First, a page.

Karnak Temple was the last of the ancient temple ruins we visited on our tour of Egypt. It was definitely the largest complex we visited, although I’d be torn to pick a best. We were told that the Nile had flooded these temples and knocked down most of the columns and walls. What we see today is the result of close to a 100 years of restoration (and correct me if I’m wrong, principally French assisted). But righting these columns and walls has also given a lot of insight into what the construction process on these ancient temples was like. This column, for instance is one of 134 eighty foot columns that once supported the roof of the Great Hypostyle Hall in the precinct of Amun-Re. If you look closely, you can see it’s not all one piece, but made up of many disks. It’s believed that the ancients laid a row of these disks, built up the earth around it, added another and repeated this process until the reached the top. After which, they cleared the earthen mound that had formed to reveal the completed columns. Of course, knowing the “secret” to the construction doesn’t diminish the grandeur of this old temple!
This photo was taken from within a small temple looking out the doorway at a lovely obelisk and the reconstructed rubble around it. There’s something about the dark shadows and the stark divisions between that and the golden light that really called to me. The Obelisk itself is historic, in honor of an ancient female pharaoh of Egypt. Hatshepsut represented something of a golden moment in the history but was also perhaps embarrassing to later male pharaohs. There’s evidence of an attempt to literally erase her from the physical record but it wasn’t a thorough attempt and there were objects that survived to tell us her story today.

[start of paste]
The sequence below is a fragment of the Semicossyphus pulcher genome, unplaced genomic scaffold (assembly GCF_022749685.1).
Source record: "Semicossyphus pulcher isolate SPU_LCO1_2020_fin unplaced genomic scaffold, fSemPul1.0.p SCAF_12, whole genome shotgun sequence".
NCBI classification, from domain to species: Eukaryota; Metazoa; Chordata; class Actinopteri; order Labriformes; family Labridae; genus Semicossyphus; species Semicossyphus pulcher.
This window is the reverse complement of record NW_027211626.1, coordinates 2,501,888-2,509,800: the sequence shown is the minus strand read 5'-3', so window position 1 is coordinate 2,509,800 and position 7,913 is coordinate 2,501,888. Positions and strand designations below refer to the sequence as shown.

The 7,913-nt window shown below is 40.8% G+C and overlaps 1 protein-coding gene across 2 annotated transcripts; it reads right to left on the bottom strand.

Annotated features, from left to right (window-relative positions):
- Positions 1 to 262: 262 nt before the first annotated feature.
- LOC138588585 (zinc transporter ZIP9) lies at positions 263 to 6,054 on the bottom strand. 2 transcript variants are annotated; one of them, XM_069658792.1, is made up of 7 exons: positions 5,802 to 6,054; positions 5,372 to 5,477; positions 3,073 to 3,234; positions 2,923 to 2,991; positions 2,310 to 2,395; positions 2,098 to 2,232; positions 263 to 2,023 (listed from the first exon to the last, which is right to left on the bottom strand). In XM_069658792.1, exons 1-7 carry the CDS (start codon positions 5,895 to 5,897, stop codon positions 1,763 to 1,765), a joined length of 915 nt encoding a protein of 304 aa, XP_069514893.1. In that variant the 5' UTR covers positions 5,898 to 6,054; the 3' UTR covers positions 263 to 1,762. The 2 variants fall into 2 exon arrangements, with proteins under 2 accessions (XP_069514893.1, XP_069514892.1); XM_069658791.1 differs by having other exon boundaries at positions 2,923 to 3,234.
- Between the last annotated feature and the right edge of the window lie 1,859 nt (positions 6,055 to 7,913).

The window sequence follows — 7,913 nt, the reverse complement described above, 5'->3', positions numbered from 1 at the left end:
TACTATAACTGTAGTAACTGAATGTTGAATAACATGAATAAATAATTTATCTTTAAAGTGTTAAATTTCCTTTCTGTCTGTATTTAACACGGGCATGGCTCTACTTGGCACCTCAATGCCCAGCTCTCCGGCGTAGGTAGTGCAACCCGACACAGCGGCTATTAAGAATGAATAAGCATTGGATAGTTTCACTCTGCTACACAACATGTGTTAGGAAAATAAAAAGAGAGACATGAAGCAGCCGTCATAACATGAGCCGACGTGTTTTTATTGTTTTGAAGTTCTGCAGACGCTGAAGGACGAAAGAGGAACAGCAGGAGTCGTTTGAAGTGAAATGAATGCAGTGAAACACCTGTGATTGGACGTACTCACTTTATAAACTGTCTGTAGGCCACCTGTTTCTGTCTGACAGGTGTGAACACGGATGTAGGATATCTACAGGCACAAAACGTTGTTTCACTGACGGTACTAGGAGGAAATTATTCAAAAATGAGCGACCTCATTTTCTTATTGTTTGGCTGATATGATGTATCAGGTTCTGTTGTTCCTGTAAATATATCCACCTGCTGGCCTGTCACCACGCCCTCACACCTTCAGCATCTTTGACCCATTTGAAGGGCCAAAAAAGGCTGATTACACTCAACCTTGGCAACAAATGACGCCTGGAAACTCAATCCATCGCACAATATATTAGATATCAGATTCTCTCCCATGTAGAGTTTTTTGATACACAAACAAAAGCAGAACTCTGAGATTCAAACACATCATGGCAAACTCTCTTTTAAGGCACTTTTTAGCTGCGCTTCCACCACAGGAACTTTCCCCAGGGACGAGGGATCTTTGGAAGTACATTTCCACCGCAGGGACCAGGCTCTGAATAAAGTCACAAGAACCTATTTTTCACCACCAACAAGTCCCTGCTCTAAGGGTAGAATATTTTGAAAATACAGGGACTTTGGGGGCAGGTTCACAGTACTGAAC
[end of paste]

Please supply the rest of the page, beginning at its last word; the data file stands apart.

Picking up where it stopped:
These rams were the apparent victims of changing fashions. It’s believed the once lined an avenue, possibly between Karnak and Thebes. They were found buried away within the ruins of Karnak, socked away and disused. Goes to show that people have always been fashion conscious. As much work as apparently went into these statues, their time too came. This is why they are in such good shape today! It didn’t hurt that they and the wall behind them were being bathed in such pretty morning light when we saw them!
One final detail shot from Karnak, this wonderful bit of statuary an an ancient Pharaoh. I’m fairly certain we were told this was likely Ramses II. I also know that we were told that many of the statues of the Pharaohs were re-used. In a generation or two, the cartouche of the previous pharaoh would be wiped away and replaced with a new one. Sometimes archaeologists are able to discover who it was originally carved for through examination. Other times the best we can tell is the last pharaoh to be honored with a given statue. This one has obviously been damaged. Even so, enough details survive to impress us with the work of the ancient Egyptian sculptor.
For more prints from Egypt, please check out my Egypt Gallery.